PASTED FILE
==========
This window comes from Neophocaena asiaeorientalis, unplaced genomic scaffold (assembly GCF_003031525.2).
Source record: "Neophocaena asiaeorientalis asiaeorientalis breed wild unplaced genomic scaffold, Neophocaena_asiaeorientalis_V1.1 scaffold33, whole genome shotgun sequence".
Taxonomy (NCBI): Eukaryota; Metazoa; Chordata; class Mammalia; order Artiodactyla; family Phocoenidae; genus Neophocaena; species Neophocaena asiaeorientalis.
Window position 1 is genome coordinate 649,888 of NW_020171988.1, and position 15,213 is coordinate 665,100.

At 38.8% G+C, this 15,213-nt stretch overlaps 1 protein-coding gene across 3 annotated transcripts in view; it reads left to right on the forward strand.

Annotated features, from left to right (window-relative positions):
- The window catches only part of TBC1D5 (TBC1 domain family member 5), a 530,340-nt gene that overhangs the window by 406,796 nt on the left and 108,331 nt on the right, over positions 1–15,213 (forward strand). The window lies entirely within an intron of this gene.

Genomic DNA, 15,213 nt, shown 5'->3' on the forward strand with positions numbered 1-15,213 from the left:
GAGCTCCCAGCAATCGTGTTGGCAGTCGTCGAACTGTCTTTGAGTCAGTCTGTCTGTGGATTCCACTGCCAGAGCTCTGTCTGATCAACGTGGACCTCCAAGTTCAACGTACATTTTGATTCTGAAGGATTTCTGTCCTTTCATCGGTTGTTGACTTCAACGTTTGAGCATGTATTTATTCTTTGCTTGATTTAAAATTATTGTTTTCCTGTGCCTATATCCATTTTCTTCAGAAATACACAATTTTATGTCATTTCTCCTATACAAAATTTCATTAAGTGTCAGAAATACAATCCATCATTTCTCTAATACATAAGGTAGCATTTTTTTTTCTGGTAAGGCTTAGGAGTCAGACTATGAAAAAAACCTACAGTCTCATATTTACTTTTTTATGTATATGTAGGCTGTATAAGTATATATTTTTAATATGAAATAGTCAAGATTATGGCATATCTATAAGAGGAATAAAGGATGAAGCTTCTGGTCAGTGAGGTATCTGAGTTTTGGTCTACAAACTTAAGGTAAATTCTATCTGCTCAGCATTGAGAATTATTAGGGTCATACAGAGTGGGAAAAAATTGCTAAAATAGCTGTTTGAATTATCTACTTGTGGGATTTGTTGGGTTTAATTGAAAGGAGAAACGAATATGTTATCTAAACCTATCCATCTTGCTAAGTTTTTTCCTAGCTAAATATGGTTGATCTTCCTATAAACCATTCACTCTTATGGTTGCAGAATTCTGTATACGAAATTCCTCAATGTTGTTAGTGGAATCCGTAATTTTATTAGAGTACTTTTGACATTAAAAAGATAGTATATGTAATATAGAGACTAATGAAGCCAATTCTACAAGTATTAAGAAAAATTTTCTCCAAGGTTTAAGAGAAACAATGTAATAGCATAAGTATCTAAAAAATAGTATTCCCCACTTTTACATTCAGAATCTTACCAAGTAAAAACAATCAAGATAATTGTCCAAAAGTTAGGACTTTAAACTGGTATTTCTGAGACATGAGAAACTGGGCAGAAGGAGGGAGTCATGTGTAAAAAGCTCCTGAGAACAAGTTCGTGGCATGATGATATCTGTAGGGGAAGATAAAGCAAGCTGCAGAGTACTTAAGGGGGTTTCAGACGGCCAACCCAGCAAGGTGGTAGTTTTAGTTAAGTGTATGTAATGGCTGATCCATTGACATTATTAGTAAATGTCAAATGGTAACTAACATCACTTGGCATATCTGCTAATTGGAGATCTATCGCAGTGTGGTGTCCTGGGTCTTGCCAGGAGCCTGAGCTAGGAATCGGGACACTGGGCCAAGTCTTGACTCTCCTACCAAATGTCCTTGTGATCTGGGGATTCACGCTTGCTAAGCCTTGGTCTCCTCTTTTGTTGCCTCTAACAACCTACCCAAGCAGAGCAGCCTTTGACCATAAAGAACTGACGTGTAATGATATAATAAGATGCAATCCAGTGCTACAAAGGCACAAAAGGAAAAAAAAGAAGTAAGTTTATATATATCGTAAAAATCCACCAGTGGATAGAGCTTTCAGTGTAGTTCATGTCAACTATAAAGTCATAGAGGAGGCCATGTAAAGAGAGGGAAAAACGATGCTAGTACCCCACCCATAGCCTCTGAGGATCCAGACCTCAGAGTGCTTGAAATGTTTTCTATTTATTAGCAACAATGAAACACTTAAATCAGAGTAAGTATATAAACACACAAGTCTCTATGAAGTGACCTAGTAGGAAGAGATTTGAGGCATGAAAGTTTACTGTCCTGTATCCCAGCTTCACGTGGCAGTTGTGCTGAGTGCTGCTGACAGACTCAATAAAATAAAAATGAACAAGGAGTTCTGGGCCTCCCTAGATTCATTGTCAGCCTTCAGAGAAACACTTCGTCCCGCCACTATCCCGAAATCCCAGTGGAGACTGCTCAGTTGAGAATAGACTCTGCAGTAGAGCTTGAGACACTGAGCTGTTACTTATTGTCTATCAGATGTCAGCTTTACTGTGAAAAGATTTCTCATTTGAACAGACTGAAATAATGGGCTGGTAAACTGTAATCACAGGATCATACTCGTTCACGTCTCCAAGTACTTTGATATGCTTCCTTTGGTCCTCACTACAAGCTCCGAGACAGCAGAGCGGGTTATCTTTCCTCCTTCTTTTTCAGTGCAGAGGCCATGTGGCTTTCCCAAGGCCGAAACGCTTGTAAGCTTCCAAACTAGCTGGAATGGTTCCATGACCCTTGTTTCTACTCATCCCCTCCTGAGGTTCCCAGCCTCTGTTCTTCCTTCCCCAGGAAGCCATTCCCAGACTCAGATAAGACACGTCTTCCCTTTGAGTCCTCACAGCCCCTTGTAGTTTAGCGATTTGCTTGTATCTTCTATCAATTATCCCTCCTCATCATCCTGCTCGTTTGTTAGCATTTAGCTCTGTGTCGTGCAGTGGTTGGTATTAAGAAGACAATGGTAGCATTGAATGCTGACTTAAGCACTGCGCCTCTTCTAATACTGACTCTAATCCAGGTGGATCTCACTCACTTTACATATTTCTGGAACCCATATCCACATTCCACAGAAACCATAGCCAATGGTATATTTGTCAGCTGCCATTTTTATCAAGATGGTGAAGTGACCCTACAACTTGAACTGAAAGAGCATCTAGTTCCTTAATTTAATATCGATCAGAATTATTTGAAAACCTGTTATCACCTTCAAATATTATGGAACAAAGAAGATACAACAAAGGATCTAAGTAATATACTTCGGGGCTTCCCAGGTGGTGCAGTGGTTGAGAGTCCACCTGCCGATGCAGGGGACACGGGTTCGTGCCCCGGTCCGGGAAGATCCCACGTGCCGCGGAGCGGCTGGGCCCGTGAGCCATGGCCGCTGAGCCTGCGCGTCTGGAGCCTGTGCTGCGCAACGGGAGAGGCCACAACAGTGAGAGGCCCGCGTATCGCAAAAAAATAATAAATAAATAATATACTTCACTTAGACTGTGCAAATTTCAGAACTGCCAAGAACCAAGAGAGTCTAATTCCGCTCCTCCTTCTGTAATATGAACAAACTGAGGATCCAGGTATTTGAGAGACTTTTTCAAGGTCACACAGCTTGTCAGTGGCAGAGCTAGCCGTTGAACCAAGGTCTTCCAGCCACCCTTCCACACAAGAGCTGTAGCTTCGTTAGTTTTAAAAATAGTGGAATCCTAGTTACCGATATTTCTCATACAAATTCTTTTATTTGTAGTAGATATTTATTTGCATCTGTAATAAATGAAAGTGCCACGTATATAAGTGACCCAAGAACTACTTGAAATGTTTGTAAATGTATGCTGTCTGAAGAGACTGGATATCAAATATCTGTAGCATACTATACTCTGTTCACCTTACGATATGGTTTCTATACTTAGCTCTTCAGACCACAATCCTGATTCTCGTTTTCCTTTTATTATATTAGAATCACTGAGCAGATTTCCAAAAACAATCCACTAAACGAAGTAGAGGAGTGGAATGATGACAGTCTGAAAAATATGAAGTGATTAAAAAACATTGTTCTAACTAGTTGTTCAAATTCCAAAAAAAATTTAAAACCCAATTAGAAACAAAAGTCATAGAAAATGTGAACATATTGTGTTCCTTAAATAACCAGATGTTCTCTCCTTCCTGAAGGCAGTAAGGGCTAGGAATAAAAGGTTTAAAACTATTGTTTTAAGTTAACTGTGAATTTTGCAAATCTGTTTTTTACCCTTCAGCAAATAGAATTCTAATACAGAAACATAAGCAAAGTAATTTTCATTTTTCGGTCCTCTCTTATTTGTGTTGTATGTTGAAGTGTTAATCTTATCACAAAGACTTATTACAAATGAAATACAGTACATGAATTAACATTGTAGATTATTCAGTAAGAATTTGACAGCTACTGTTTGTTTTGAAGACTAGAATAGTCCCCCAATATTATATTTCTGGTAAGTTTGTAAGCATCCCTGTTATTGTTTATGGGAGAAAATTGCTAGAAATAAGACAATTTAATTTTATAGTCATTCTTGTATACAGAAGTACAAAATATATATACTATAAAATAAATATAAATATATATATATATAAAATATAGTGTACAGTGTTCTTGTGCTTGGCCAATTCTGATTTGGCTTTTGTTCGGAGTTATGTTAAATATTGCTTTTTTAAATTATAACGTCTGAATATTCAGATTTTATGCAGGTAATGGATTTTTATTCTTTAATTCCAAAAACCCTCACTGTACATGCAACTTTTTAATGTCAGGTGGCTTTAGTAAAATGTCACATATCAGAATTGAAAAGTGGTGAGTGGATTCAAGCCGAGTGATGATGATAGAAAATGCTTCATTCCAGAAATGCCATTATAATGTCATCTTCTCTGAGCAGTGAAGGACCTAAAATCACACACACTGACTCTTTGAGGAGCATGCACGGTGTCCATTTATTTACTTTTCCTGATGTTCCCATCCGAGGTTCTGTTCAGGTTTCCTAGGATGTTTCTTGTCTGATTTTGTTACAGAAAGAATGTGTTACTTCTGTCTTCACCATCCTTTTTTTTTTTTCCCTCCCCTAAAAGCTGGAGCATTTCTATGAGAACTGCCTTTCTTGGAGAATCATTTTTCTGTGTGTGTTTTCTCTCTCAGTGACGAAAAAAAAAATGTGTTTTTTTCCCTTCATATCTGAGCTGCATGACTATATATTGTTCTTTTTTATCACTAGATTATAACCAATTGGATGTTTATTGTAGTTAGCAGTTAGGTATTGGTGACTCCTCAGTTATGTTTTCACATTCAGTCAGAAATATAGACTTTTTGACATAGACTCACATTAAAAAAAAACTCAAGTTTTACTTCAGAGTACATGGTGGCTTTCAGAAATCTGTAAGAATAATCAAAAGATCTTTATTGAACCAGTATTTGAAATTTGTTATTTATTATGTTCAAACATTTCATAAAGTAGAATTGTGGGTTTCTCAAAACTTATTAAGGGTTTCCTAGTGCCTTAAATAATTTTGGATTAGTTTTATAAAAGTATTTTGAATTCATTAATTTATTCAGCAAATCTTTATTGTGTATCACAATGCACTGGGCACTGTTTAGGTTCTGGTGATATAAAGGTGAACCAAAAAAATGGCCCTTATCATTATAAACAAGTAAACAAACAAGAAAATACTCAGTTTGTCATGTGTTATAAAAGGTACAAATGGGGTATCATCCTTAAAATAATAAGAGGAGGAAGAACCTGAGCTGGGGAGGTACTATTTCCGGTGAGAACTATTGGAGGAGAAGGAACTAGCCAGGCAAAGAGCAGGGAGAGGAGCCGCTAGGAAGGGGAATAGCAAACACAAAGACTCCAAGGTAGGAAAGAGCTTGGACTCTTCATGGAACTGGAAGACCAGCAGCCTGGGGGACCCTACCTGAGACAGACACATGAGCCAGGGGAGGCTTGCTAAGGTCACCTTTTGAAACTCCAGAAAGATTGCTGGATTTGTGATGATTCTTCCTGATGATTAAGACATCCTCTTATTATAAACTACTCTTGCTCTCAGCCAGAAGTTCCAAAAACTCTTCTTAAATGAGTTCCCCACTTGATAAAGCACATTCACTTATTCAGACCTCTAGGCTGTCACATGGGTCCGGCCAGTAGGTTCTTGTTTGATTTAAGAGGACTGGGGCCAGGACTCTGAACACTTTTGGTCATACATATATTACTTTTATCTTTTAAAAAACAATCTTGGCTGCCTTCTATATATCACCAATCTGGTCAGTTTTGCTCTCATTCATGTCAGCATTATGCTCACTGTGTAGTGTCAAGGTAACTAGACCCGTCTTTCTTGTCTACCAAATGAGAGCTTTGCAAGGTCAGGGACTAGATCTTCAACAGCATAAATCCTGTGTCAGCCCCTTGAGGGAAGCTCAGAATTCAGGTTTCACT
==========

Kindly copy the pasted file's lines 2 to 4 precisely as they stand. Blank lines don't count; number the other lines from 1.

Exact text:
Source record: "Neophocaena asiaeorientalis asiaeorientalis breed wild unplaced genomic scaffold, Neophocaena_asiaeorientalis_V1.1 scaffold33, whole genome shotgun sequence".
Taxonomy (NCBI): Eukaryota; Metazoa; Chordata; class Mammalia; order Artiodactyla; family Phocoenidae; genus Neophocaena; species Neophocaena asiaeorientalis.
Window position 1 is genome coordinate 649,888 of NW_020171988.1, and position 15,213 is coordinate 665,100.